In the meantime, Missouri voted last month to prevent counties from passing more stringent laws regulating CAFOs. Now, local standards for health and environmental protection cannot be tougher than those of the state. In doing so, Missouri joins seven other states this year who have considered strengthening protections for CAFOs, which raises the question: Who is strengthening protections for our environment and local communities?
Tia Schwab is a news fellow for Stone Pier Press, a San Francisco-based environmental publishing company with a food focus. She recently graduated from Stanford University, where she studied human biology with a concentration in food systems and public health. She was born and raised in Austin, Texas, and she is passionate about using storytelling to create a healthy, just, and sustainable food system.
EcoWatch Daily Newsletter
The shelter in place orders that brought clean skies to some of the world's most polluted cities and saw greenhouse gas emissions plummet were just a temporary relief that provided an illusory benefit to the long-term consequences of the climate crisis. According to new research, the COVID-19 lockdowns will have a "neglible" impact on global warming, as Newshub in New Zealand reported.
- Coronavirus Lockdown Linked to Falling Air Pollution Levels in Italy ... ›
- Greenhouse Gas Emissions Set for Record Decline Due to ... ›
- Coronavirus Lockdowns Led to Record 17% Emissions Drop ... ›
- India's Air Pollution Plummets in COVID-19 Lockdown - EcoWatch ›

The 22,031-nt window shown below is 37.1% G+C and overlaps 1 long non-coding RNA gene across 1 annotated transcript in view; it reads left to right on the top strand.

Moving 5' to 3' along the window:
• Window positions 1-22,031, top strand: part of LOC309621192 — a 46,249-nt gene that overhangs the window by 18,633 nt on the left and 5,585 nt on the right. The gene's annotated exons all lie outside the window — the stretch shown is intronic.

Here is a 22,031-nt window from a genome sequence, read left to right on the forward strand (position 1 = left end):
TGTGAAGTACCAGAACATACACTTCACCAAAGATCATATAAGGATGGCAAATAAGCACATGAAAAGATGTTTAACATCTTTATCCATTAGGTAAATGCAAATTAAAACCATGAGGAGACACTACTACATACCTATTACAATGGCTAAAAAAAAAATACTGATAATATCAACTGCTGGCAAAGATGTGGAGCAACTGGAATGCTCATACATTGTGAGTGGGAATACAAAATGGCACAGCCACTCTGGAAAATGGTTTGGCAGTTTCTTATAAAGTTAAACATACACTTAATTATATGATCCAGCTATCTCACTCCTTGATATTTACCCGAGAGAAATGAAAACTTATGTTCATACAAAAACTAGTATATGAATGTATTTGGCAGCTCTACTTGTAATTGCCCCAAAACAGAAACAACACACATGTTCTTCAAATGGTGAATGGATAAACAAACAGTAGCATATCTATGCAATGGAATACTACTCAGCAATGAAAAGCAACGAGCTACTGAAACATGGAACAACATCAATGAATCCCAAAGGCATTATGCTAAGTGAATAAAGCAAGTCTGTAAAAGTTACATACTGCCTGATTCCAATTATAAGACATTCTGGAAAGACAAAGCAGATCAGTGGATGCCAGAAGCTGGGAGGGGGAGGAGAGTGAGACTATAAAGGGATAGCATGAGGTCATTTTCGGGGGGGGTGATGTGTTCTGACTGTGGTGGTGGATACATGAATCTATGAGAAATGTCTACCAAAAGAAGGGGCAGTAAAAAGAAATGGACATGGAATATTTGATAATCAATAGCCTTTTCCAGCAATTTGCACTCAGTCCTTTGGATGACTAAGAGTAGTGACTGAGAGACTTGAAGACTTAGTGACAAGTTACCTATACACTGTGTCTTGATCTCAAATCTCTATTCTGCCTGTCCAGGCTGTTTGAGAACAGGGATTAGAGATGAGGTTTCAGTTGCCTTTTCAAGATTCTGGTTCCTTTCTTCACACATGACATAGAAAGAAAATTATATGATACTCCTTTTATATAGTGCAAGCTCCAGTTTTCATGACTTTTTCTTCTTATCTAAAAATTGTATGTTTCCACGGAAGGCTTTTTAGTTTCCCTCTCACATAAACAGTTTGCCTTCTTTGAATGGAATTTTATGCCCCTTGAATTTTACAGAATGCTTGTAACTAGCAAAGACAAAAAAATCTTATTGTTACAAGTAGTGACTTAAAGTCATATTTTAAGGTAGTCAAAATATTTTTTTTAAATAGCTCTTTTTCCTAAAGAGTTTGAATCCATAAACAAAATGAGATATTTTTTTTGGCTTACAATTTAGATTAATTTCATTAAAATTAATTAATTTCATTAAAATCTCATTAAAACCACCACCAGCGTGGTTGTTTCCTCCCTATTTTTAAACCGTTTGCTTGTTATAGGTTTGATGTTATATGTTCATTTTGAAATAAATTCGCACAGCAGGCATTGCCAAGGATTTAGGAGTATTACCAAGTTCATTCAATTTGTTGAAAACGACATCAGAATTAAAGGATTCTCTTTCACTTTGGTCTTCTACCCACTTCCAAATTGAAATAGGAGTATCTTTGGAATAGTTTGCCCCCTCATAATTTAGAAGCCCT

Scientists have discovered and diagnosed the first instance of malignant cancer in a dinosaur, and they did so by using modern medical techniques. They published their results earlier this week in The Lancet Oncology.
- New Blood Test Can Detect Cancer 4 Years Before Symptoms ... ›
- Skull of Smallest Known Dinosaur Found in 99-Million-Year Old Amber ›
- Antarctica Was a Rainforest During the Times of Dinosaurs, New ... ›
- Earth Is Hurtling Towards a Catastrophe Worse Than the Dinosaur ... ›
- Help Save the World's Last Dinosaur - EcoWatch ›
By Joe Roman and Taylor Ricketts
The COVID-19 pandemic in the United States is the deepest and longest period of malaise in a dozen years. Our colleagues at the University of Vermont have concluded this by analyzing posts on Twitter. The Vermont Complex Systems Center studies 50 million tweets a day, scoring the "happiness" of people's words to monitor the national mood. That mood today is at its lowest point since 2008 when they started this project.
The Hedonometer measures happiness through analysis of key words on Twitter, which is now used by one in five Americans. This chart covers 18 months from early 2019 to July 2020, showing major dips in 2020. hedonometer.org<p>These same tweets also indicate a potential salve. Before pandemic lockdowns began, doctoral student <a href="https://scholar.google.com/citations?user=0P0ZYbIAAAAJ&hl=en" target="_blank">Aaron Schwartz</a> <a href="https://doi.org/10.1002/pan3.10045" target="_blank">compared tweets before, during, and after visits to 150 parks, playgrounds and plazas</a> in San Francisco. He found that park visits corresponded with a spike in happiness, followed by an afterglow lasting up to four hours.</p><p>Tweets from parks contained fewer negative words such as "no," "not" and "can't," and fewer first-person pronouns like "I" and "me." It seems that nature makes people more positive and less self-obsessed.</p><p>Parks keep people happy in times of global crisis, economic shutdown and public anger. Research has also shown that transmission rates for COVID-19 are <a href="https://www.sfchronicle.com/news/article/Is-risk-of-coronavirus-transmission-lower-15287602.php" target="_blank">much lower outdoors than inside</a>. As scholars who study <a href="https://scholar.google.com/citations?user=yFzb2EUAAAAJ&hl=en" target="_blank">conservation</a> and how nature <a href="https://scholar.google.com/citations?user=CCnUeN8AAAAJ&hl=en" target="_blank">contributes to human well-being</a>, we see opening up parks and creating new ones as a straightforward remedy for Americans' current blues.</p>